Oil well near Belfry approved; Red Lodge residents talk fears of Bakken-like atmosphere at town meeting

2013-12-10T21:05:00Z 2013-12-12T08:18:04Z Oil well near Belfry approved; Red Lodge residents talk fears of Bakken-like atmosphere at town meetingBy Jan Falstad jfalstad@billingsgazette.com The Billings Gazette

RED LODGE — Even before Red Lodge-area residents started their meeting Tuesday evening about expanded oil-and-gas development in their backyard, one permit to drill a well near Belfry was a done deal.

Opponents missed a step while requesting a hearing to protest the drilling permit application by Energy Corporation of America. So they lost their chance to challenge the permit Thursday before the Montana Board of Oil and Gas Conservation in Billings.

“The protest was defective, so the permit is still eligible for administrative approval,” said administrator Tom Richmond. “The rules require me to issue the permit promptly.”

Richmond said he expects to approve the permit by Friday so ECA of Denver can drill a wildcat horizontal well, perhaps with hydraulic fracking, three miles east of Belfry.

Deb Muth, chairman of the Carbon County Resource Council, said the group sent a letter and fax requesting a hearing, but learned Monday that it hadn’t sent the required certificate of service.

“I’ve been told ECA can waive this requirement, but it has refused to do so,” said Deb Muth. “That is why the board of oil and gas canceled the hearing on Thursday.”

Opponents are holding a rally Wednesday at 12:30 p.m. at the Yellowstone County Courthouse in Billings. Then they plan on voicing their concerns at 2 p.m. on Wednesday at the oil and gas board’s regular monthly meeting.

Meanwhile, more than 100 people attended a meeting at the Elks Lodge in Red Lodge on Tuesday evening to discuss ECA’s plans to expand existing drilling on the east and west flanks of the Beartooth Front.

District manager Derrick Pottmeyer told the crowd that the Belfry well was experimental.

“It is completely exploratory in nature. The well may or may not be completed. That’s unknown at this time,” he said.

When ECA opened an office in Billings last fall, its founder and chief executive John Mork said he planned on drilling some 50 wells on the eastern and western flanks of the Beartooth Front.

Mork said he’d “love to bring something like the Bakken, maybe something a little more orderly than what is going on in Williston right now, to the area in the Big Horns and other areas in Montana.”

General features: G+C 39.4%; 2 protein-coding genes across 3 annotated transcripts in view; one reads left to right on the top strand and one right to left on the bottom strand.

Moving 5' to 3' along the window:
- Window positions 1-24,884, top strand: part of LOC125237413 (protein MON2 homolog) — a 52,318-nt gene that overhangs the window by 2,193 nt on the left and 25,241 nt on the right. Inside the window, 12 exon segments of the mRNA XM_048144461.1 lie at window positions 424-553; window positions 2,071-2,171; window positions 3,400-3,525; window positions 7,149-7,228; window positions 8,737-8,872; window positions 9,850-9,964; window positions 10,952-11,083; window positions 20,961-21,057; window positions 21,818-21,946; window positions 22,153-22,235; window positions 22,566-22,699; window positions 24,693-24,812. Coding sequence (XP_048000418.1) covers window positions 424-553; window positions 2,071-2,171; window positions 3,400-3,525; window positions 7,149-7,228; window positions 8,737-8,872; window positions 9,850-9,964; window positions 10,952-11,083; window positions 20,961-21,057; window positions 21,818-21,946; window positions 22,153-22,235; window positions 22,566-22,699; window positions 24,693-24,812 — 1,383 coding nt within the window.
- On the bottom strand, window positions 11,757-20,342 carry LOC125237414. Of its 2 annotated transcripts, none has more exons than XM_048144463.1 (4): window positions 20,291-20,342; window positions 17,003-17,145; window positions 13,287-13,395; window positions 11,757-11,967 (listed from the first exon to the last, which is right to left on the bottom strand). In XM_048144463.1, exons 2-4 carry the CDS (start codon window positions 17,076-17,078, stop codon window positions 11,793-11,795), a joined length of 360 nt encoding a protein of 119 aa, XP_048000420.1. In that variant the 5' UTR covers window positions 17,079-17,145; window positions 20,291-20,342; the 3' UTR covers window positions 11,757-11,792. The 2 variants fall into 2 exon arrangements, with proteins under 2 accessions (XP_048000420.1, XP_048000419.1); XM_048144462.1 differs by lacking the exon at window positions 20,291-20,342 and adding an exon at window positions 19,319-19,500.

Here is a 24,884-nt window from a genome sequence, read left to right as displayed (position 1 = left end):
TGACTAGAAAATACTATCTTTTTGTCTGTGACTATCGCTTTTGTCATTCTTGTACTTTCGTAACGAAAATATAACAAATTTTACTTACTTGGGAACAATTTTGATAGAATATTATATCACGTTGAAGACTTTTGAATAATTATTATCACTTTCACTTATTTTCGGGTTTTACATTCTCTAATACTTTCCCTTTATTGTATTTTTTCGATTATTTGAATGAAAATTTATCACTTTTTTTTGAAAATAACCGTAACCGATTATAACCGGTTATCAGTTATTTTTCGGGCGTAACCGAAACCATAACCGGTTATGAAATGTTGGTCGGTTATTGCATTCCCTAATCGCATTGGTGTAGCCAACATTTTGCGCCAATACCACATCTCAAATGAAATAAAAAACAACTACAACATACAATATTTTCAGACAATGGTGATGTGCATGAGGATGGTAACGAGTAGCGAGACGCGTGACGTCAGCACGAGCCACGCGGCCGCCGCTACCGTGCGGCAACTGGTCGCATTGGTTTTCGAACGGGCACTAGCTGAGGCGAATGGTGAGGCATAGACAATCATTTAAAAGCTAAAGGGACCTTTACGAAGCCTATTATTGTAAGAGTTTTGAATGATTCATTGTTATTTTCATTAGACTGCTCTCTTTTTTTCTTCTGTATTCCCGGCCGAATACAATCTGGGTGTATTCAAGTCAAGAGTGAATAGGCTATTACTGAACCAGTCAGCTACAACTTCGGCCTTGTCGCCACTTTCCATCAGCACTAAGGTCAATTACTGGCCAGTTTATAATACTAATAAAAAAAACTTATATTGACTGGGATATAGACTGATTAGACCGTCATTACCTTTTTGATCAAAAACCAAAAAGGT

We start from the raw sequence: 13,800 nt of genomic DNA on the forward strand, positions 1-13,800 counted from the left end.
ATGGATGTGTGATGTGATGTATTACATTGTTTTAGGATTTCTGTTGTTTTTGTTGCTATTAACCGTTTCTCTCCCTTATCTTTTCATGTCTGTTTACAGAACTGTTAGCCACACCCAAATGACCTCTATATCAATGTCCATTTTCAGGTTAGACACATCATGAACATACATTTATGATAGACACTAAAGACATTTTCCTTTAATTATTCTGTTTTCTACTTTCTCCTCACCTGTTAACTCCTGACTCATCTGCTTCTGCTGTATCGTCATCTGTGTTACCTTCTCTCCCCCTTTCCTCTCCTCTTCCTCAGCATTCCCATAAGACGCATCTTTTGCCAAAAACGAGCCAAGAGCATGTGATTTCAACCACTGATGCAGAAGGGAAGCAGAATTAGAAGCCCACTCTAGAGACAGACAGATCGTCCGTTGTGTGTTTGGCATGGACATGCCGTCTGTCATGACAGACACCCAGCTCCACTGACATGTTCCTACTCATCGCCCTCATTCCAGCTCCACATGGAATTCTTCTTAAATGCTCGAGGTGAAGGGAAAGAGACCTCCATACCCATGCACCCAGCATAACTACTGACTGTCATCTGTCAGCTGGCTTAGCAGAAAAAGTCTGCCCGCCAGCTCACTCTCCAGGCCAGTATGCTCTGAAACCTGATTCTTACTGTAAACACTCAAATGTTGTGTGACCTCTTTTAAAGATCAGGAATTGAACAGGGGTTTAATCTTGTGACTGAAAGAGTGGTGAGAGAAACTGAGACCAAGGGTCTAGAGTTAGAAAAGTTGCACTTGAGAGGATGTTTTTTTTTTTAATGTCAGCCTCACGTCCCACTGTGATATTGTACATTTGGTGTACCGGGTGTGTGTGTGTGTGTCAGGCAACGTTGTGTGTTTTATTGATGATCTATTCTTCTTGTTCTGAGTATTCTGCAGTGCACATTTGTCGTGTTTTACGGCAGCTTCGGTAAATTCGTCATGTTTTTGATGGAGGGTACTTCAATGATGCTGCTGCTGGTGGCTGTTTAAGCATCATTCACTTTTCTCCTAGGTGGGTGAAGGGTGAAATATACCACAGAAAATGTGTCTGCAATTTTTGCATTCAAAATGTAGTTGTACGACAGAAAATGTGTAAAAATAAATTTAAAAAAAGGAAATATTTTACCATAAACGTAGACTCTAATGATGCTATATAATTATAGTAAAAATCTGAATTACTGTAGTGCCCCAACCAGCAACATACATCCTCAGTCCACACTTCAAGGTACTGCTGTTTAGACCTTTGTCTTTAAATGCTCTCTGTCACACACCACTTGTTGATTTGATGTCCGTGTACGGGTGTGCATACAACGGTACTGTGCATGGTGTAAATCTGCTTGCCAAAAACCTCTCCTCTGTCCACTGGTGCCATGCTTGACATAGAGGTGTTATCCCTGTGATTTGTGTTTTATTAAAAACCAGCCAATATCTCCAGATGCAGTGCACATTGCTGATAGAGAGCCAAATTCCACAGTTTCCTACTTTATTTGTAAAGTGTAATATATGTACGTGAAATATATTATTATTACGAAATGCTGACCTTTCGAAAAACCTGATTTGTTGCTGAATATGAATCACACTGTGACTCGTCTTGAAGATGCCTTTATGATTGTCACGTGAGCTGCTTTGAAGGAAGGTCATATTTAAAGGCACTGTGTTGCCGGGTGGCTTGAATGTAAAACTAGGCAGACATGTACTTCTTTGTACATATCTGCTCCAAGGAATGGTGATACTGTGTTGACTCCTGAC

But at the Red Lodge meeting, Pottmeyer and retired geologist Al Bloomer said the oil deposits and shale rock in the Belfry, Dean and Roscoe areas are tiny compared to the Bakken. Other wells have been dry or unproductive in this Belfry play, Bloomer said.

“There is no way that these two plays compare. No way,” he said.

But during the question-and-answer session, Red Lodge attorney Kent Young said residents don’t want hydraulic fracking — where water, sand and some chemicals are pumped at extreme high pressure underground to break up the shale and release gas and oil — in the Beartooths.

“It was your CEO who said he’d bring us the Bakken. Please go home and tell him we don’t want it,” Young said to Pottmeyer.

Pottmeyer said his company has been drilling around the Beartooths for three decades and that his 50-year-old company has a clean environmental record.

Even if there is no potential for another Bakken in Montana, other panelists said this is a wake-up call for Red Lodge to plan now for potential explosive development from any source.

Mary Johnson and her husband, Bob Johnson, live in Red Lodge now, but still farm north of Williston, N.D. She described what living in the heart of the Bakken is like, including having a six-well pad close to their farmhouse.

Dangerous traffic, crime, oil spills, crowded schools and overwhelmed emergency rooms from explosive growth are just some of the problems hitting western North Dakota, she said.

“Those rural North Dakota towns offered the best of rural America: safety, trust, predictability, but no more,” she said.

Sidney city judge Greg Mohr echoed the need for community planning, saying his town now has the highest number of people earning $100,000 a year with no place to live.

“The EMTs won’t go out on a call without an armed deputy going with them,” he said, adding that Sidney now ranks fourth highest for DUIs in Montana.

And he said Sidney should be having meetings like Red Lodge is having to plan for more explosive growth.

This oil boom is likely to last awhile and the wealth isn’t evenly distributed, he said.

“If you’ve got a piece of it, it’s easier to digest. If you don’t, it’s hard to digest,” Mohr said.

Copyright 2014 The Billings Gazette. All rights reserved. This material may not be published, broadcast, rewritten or redistributed.

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